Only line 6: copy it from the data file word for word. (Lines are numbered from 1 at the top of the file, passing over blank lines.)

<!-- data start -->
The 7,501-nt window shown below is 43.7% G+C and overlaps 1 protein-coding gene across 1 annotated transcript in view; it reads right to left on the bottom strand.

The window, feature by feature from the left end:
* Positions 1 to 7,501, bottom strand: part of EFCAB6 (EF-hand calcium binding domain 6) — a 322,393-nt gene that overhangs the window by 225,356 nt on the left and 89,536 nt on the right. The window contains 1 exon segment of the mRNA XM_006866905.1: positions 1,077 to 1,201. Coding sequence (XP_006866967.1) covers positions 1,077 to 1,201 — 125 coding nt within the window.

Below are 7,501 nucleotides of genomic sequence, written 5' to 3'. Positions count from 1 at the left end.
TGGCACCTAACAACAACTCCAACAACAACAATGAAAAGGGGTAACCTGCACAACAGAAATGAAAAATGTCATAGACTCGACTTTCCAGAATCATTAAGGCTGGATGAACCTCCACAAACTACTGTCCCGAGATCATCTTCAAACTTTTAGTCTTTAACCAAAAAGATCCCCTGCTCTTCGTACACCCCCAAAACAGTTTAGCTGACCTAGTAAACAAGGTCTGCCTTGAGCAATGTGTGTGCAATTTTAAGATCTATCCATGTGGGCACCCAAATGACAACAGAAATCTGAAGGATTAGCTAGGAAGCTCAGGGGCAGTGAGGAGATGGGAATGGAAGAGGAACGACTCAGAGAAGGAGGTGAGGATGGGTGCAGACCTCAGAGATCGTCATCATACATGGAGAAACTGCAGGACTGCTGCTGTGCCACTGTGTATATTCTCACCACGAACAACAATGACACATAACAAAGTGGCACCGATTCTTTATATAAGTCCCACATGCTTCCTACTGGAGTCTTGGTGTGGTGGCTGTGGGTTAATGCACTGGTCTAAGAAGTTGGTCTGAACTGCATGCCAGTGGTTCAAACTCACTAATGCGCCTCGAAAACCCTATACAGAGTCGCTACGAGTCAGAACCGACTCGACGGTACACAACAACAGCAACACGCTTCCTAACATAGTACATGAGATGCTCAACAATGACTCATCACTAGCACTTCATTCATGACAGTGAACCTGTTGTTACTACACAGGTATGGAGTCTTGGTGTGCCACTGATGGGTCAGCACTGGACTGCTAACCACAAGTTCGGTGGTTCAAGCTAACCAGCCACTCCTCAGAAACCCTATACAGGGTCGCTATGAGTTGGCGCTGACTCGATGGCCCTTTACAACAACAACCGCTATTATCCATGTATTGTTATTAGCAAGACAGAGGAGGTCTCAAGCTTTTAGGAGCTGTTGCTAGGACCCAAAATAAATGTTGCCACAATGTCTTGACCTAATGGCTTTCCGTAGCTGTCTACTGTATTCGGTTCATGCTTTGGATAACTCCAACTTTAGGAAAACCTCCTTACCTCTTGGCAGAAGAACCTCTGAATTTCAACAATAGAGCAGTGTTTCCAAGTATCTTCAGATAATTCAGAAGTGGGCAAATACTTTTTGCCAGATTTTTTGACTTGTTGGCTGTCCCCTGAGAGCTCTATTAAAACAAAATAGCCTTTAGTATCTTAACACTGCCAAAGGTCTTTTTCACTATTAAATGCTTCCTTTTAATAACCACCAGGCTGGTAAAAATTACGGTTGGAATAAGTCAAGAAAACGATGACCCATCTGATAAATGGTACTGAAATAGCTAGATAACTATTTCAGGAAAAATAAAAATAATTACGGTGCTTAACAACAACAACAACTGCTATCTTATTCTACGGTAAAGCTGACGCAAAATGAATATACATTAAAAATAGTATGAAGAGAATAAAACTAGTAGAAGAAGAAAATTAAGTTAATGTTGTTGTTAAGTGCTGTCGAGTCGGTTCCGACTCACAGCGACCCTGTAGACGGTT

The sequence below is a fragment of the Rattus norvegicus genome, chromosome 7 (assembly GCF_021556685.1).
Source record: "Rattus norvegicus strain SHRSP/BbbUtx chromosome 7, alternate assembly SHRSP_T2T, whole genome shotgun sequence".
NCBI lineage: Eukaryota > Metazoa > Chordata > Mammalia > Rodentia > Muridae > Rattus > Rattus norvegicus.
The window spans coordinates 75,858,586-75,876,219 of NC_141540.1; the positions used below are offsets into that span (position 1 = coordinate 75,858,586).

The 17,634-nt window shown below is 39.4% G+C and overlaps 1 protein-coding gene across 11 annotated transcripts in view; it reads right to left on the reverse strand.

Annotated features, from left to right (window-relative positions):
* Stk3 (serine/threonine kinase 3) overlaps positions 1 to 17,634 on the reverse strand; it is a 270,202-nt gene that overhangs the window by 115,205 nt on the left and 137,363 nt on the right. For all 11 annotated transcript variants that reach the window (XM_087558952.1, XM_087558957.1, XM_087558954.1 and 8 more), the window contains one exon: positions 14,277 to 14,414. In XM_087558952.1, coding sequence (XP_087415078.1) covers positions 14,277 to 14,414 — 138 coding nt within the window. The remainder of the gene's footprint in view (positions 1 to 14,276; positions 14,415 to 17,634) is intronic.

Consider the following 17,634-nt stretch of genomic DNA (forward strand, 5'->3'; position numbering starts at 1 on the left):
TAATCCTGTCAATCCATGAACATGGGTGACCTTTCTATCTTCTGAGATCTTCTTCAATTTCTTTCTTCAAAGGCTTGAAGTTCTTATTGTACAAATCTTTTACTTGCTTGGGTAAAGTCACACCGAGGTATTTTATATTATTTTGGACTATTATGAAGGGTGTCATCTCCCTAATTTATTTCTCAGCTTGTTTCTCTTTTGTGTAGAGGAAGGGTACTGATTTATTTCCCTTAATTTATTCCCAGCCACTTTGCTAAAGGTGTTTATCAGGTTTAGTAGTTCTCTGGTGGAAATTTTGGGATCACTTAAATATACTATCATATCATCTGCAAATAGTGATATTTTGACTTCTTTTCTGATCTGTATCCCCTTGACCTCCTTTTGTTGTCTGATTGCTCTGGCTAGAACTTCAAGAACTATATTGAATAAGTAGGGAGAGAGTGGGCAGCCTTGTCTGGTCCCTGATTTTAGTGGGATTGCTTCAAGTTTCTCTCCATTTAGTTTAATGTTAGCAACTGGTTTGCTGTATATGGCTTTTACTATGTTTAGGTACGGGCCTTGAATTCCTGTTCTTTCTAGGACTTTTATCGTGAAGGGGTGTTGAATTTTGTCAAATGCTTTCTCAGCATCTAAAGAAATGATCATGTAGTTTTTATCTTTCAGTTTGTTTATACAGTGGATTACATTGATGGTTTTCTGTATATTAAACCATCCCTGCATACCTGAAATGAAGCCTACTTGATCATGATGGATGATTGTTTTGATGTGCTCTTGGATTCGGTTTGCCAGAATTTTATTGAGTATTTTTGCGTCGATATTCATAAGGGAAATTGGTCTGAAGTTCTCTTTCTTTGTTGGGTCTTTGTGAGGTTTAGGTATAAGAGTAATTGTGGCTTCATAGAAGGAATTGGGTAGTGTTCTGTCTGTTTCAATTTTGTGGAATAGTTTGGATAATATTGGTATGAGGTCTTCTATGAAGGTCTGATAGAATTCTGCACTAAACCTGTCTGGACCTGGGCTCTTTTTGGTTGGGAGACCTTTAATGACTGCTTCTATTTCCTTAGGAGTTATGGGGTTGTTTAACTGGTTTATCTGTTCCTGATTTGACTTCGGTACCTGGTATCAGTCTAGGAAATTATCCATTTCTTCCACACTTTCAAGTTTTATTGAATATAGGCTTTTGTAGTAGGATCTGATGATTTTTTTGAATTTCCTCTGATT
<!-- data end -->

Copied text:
The sequence below is a fragment of the Rattus norvegicus genome, chromosome 7 (assembly GCF_021556685.1).